Lengthy Phone Call between King Mohammed VI and President Putin about Sahara

maroc-russiaKing Mohammed VI and Russian President Vladimir Putin had on Tuesday a lengthy telephone conversation, during which they discussed the latest developments of the Sahara issue.

The issue is to be debated by the Security Council on the basis of the new annual report the UN Secretary-General is to present by the end of April.

Morocco, which is in a diplomatic brawl with the UN SG Ban Ki-Moon after the latter’s biased remarks and hostile positions during his visit to Algeria early March, is closely following the issue to counter any further missteps at the UN level.

The two heads of state had an extensive phone conversation this Tuesday, April 12, and “expressed their strong concern at the latest developments in the Sahara issue at the level of the UN Secretariat,” a statement of the Royal Office said.

During his trip early March in Algiers and the Tindouf camps, Ban Ki-Moon had called the Sahara a territory “occupied” by Morocco and committed other diplomatic blunders, triggering a strong reaction on the part of the Moroccan government, people and civil society.

The Moroccan monarch and President Putin “agreed to enhance coordination and maintain continuous contact on this issue in order to reach a balanced and productive result at the end of the month,” the statement added.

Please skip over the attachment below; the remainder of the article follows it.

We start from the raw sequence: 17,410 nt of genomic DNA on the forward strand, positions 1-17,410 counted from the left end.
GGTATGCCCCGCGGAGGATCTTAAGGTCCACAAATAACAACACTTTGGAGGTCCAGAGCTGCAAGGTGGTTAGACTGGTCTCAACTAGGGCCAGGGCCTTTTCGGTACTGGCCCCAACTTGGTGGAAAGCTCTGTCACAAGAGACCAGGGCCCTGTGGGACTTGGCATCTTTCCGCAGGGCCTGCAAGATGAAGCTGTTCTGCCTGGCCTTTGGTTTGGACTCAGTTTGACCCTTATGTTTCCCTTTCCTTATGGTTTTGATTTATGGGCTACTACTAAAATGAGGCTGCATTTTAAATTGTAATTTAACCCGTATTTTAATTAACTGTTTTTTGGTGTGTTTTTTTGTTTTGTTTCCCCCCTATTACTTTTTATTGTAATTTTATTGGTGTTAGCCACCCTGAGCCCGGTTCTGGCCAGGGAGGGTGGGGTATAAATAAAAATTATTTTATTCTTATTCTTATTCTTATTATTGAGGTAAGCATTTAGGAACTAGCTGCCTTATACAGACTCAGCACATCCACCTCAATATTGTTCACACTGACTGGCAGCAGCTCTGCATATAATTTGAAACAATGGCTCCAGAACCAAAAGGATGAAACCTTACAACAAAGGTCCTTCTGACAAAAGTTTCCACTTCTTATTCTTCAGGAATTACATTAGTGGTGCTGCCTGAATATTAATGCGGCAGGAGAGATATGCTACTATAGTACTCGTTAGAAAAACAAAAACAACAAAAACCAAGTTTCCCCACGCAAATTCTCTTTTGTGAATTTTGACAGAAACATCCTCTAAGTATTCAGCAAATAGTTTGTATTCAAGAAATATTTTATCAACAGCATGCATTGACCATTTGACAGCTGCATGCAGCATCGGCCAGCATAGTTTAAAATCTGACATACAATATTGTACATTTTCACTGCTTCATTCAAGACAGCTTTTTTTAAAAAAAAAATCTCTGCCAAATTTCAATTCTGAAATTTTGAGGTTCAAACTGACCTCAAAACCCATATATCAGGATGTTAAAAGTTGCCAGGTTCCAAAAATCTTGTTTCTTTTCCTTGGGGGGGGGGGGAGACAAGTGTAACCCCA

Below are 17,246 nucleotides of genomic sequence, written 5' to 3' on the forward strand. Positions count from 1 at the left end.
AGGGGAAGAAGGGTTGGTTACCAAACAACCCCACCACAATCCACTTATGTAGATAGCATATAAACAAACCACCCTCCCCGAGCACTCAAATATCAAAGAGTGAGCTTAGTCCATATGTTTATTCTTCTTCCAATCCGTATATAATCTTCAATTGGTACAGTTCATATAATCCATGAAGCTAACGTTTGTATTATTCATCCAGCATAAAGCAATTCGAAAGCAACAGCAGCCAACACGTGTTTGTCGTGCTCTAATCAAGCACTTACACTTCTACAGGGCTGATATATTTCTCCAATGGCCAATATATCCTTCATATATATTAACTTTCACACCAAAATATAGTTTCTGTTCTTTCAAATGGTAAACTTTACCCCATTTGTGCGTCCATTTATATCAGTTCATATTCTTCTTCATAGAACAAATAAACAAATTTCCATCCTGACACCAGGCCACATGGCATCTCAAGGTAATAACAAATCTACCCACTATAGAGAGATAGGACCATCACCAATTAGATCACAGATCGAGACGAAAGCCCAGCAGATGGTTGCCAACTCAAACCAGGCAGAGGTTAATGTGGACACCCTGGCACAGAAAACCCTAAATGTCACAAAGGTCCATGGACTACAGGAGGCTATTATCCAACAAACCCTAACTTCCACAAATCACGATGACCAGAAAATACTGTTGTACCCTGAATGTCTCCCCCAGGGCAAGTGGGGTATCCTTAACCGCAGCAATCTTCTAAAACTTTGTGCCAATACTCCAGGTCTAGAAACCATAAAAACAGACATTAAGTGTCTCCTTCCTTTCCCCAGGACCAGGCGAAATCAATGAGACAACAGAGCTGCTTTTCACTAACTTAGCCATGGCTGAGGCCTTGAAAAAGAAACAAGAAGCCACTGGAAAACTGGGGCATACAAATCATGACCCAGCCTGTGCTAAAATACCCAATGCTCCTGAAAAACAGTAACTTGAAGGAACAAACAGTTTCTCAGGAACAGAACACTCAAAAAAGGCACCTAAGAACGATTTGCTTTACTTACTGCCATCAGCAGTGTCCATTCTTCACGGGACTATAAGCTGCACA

The annual report on the Sahara that Ban Ki-Moon is to present soon will be debated by the members of the Security Council before they adopt a new resolution on the issue.

During their phone talk, the two leaders voiced their full satisfaction with the results of the recent Royal visit to Moscow, which “opened a new era in relations between the two countries and consecrated the establishment of an Extended Strategic Partnership,” said the Royal Office statement.

In the wake of the latest developments in the Moroccan Sahara issue, France, the traditional ally of Morocco, reiterated that its position on this issue, remained “unchanged” and that “any solution must be found within the framework of the United Nations.” This same standpoint was again expressed last Sunday by France’s Prime Minister, Manuel Valls, who was on an official visit to Algiers.

Like the US, France continues to reaffirm, to the great displeasure of the rulers of Algiers and the Polisario, that “the autonomy plan presented by Morocco in 2007 is a serious and credible basis for a negotiated solution.”

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